Problem with drying wet clothes inside
Severe weather and torrential rain in New South Wales over the past three days has left the state drenched.
And while Aussies are thankful the soaking has helped ease statewide fires, the soggy situation has made it a nightmare for carrying out ordinary chores.
The problem many are experiencing is the need to dry wet washing inside - and for most this means a makeshift arrangement generally involving a wire clothes horse.
While this solution is effective for those without a dryer, the problem is wet washing, combined with humid conditions, are a perfect environment for mould.
Ibrahim Ech, a principal work health safety consultant with Safety and Environmental Services is an expert in damp and mould.
He told news.com.au drying wet clothes inside can increase humidity and in turn provide a breeding ground for mould, especially if there is a lack of ventilation.
"When a period of rain is extended, the overall humidity level increases, both indoors and outdoors," he said.
"If moisture then becomes trapped, and the temperature rises, mould breeds. Basically mould loves these conditions."
Homes which have an air conditioner system installed which also doubles as a dehumidifier are best for these sorts of situations.
"Drying clothing with the airconditioning running means excess moisture is being removed from the air," Mr Ech said.
However, problems may set in if this type of arrangement isn't in place - particularly if weather conditions extend for more than two to three days.
While mould can set in rapidly due to extended rainfall and humidity, homeowners can be faced with a more serious problem of protracted wet weather activating dormant mould.
"An extended period of elevated humidity can help spread mould which may be lurking in building materials (hidden behind gib-sheeting or plasterwork)," Mr Ech said.
"Elevated moisture will reach those hidden locations, and then mould will start to proliferate.
Mould in the home can pose myriad health problems, especially for those who suffer respiratory conditions.
"It's not conclusive mould exposure is directly linked to specific health symptoms, although a lot of people experience health problems in the presence of mould," Mr Ech said.
"The casual relationship between mould causing certain health problems hasn't been fully established yet, but there is a clear association between those who suffer symptoms and the presence of mould."
"There are many different types of mould that cause health problems, and those who are mainly affected have a weakened immune system or are categorised as being mould-sensitive."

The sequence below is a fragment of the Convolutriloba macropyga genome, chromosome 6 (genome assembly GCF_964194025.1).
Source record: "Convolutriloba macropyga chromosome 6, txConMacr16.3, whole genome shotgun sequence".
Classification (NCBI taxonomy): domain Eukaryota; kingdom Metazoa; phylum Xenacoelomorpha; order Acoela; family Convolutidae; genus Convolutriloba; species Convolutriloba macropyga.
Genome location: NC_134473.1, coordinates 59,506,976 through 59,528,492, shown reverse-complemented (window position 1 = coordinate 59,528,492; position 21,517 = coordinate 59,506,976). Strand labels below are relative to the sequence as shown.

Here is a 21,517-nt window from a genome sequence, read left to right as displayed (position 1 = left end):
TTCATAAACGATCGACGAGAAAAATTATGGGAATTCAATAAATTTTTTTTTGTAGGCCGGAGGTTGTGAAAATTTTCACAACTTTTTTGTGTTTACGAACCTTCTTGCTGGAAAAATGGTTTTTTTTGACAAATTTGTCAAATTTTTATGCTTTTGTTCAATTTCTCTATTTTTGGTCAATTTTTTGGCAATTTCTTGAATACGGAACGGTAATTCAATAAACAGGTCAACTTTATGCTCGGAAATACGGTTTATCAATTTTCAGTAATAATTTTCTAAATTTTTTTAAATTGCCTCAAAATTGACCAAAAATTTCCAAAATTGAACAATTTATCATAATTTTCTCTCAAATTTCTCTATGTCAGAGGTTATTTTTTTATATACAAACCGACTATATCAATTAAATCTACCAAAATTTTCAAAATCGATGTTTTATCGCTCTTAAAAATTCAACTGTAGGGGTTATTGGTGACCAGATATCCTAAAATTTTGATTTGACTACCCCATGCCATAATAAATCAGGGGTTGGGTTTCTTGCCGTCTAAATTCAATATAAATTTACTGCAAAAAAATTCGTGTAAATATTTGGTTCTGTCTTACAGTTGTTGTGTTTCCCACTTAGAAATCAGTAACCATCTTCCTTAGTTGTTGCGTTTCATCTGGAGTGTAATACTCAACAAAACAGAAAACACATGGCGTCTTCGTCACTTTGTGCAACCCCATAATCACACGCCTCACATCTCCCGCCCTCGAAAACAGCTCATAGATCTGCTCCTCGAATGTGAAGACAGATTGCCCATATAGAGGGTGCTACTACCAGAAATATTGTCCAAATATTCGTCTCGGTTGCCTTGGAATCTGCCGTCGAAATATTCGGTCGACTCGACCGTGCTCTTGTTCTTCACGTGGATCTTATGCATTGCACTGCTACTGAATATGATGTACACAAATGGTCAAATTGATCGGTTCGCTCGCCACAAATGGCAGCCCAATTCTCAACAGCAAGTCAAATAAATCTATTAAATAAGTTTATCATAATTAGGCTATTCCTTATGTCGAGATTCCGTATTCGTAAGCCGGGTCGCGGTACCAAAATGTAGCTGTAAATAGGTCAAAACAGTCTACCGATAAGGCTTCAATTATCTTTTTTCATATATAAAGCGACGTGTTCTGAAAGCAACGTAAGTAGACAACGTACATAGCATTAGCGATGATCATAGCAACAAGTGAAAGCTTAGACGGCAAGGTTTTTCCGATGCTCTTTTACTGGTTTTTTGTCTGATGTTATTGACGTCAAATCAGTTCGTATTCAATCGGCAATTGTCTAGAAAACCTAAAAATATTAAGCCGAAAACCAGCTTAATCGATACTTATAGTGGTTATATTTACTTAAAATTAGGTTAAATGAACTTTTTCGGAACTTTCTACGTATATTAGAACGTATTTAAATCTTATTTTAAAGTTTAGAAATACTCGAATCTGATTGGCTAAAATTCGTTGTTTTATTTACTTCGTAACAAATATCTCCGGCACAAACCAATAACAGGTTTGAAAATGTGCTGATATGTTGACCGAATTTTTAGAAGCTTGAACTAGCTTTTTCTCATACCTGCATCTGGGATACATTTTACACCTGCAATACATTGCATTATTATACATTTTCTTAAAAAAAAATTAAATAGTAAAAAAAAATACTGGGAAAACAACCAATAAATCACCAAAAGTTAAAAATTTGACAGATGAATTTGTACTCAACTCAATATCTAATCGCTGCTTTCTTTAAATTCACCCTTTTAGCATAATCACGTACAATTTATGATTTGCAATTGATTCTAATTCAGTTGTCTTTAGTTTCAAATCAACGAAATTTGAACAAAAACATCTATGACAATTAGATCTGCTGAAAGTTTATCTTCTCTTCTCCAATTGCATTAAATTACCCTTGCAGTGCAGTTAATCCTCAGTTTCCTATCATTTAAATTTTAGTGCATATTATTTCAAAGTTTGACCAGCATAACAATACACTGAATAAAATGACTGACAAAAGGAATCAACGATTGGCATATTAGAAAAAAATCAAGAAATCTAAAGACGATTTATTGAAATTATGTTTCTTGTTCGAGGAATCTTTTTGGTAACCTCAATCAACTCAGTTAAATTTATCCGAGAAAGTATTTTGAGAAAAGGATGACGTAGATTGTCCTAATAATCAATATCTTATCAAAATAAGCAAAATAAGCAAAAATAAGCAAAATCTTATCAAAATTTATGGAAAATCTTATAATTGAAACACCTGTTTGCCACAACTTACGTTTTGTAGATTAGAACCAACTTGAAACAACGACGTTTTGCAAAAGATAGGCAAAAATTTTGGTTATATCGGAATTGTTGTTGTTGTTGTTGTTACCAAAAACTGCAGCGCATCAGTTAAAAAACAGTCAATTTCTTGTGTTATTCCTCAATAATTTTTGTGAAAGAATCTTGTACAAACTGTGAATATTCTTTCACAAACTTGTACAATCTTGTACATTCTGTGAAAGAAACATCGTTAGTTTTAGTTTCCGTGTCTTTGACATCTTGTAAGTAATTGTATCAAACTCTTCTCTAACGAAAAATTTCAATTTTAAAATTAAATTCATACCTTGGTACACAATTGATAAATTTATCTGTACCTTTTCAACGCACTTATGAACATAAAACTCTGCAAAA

When it comes to preventing mould in the home when drying washing inside, Mr Ech recommends using dehydrating devices or ensuring there is adequate ventilation.
GETTING RID OF HUMIDITY AND MOISTURE
"If it is too wet, you probably won't be able to open doors and windows, but if you can allow for some ventilation, the air movement will help reduce and control mould growth.
Lastly, Mr Ech said he wanted all homeowners to be aware of the problem internal water leaks can cause.
"If there is any water intrusion, this should be considered a high-risk situation. It needs an immediate response or the conditions could get complicated.
"Any water leaks need to be attended to as soon as possible. Water needs to be removed, and the area dried.
"If you don't take swift action, you could get mould generation within 48 - 72 hours.
HOW TO GET RID OF MOULD
Wash clothing, bedding and other soft fabric articles, such as soft toys, in a washing machine on a hot cycle. Wash all the clothes you used for cleaning up separately to other clothes.
Other contaminated soft furnishings that cannot be put in a washing machine will have to be cleaned professionally. If this is not possible, they may need to be thrown out.
Thoroughly clean all affected hard surfaces. In many cases, household detergent can do the job if it is used correctly. Check the product's label to see how much to use and on which surfaces they can be used. Do not mix detergents with bleaches, together in the same bucket, as this may release hazardous fumes. Apply the cleaner and give it time to work before you mop or sponge it up.
After cleaning a room or item, go over it again with an antibacterial disinfectant to kill germs and to remove any smells.
Source: Better Health Channel